FALMOUTH — The fourth and final year of high school can definitely be stressful. Students begin to take the next steps into their futures and for the majority of seniors that means applying to colleges. The main question for senior year is “What is your post-high school plan?” – and believe it or not, there’s more than one answer. Most people attend college immediately after high school, but there’s also the possibility of taking time off, joining the military or simply not attending college. However, these other ideas are generally looked down upon by students with high ambitions and high ego.

As a senior at Falmouth High School, I have seen and been affected by these stigmas firsthand. Falmouth High School lacks diversity not only in students but also in students’ post-high school plans. The question of college is never “Are you going?” but always “Where are you going?” As determined seniors begin to apply to their list of colleges, it becomes engraved into their brains that this is what everyone else should do, almost as if the thought of not applying to any school is uncharted territory.

Falmouth High School has helped shape many supportive students; however, with the majority of students attending college immediately after high school, it leaves the smaller group of students who either don’t feel ready, aren’t interested or just need a break from education, feeling … well … small.

Surprisingly, talk of even going to local schools such as the University of Southern Maine or Southern Maine Community College is seemingly as controversial as not attending college.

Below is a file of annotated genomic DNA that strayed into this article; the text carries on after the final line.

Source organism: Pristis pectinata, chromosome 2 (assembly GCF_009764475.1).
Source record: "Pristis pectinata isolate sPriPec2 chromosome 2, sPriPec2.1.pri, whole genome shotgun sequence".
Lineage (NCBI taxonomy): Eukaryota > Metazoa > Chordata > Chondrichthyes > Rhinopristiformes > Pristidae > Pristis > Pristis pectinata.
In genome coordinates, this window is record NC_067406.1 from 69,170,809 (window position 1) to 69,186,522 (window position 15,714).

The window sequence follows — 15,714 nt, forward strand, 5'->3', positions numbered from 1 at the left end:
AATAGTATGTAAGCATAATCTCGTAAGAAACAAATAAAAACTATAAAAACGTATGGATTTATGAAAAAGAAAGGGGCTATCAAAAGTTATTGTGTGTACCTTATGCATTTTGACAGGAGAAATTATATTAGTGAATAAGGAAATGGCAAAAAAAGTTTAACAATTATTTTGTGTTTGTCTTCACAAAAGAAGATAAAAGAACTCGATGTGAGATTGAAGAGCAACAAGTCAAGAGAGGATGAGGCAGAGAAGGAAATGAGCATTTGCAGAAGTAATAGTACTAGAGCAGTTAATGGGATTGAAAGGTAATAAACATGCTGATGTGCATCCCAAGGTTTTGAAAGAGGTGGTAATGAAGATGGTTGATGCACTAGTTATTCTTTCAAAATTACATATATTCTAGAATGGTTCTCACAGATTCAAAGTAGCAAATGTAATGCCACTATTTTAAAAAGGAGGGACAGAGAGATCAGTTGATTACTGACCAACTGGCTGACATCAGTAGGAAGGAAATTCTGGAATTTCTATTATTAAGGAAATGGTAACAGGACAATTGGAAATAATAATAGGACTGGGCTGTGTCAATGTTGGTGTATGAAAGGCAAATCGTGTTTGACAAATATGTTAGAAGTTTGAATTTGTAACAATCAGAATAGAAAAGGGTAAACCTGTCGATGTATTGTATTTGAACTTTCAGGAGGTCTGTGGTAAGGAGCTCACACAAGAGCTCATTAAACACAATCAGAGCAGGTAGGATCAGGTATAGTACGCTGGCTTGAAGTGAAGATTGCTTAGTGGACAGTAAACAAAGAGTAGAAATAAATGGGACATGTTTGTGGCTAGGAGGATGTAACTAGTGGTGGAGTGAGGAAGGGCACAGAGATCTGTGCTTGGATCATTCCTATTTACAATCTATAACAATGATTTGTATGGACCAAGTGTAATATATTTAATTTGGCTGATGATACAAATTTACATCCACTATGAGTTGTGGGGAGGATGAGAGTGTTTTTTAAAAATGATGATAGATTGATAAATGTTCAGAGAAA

As a student interested in attending USM, I feel that a majority of seniors in my class don’t necessarily understand my reasoning. When the topic of college arises, people tend to question why I would want to go to USM instead of a school like Bates College or even the University of Maine.

Some infer I can’t get into Bates or that leaving Maine is “too scary” for me, but those speculations are far from the truth. I end up telling the same story to everyone: The idea of college isn’t as appealing to me and I don’t want to spend close to a hundred thousand dollars doing something I’m not 100 percent confident in.

Although they try to understand and not let their confusion surface on their faces, I can tell they don’t completely value my decision or my reasons. They tell me how I should branch out and apply to colleges away from Maine and get to know the different programs schools offer and that I’m “limiting myself” (ironically, the same spiel my parents give me). However, what my fellow seniors can’t seem to comprehend is that I’m not “limiting myself” – in fact, I’m doing the opposite.

Staying in Maine and commuting to a school 15 minutes away is a much more logical choice for me. Being granted in-state tuition and not having to live on campus would cut a significant amount off my tuition, and with the money my family has saved, I would graduate USM debt-free. For most this is very important; however, most teenagers don’t think like this.

Because each person is different, it allows for our ideas and aspirations to be different as well. I’m not 100 percent of certain the next steps I’ll take into my future, but I’m trying to play my cards right for what’s best for me.

We live our own individual lives, so it’s important for us to live them the best way we believe we can.

We are not robots. We are all not the same. Just because someone didn’t get into a college with a 15 percent acceptance rate does not mean they’re defective. Just because someone decided to go to community college instead of a four-year does not mean they’re broken. The post-high school question is a very personal one. Different students from different backgrounds and who have different interests and different strengths should not undervalue each other based on their own answers. Instead, everyone should learn to support one another, because at the end of the day we all want to feel confident in our futures.


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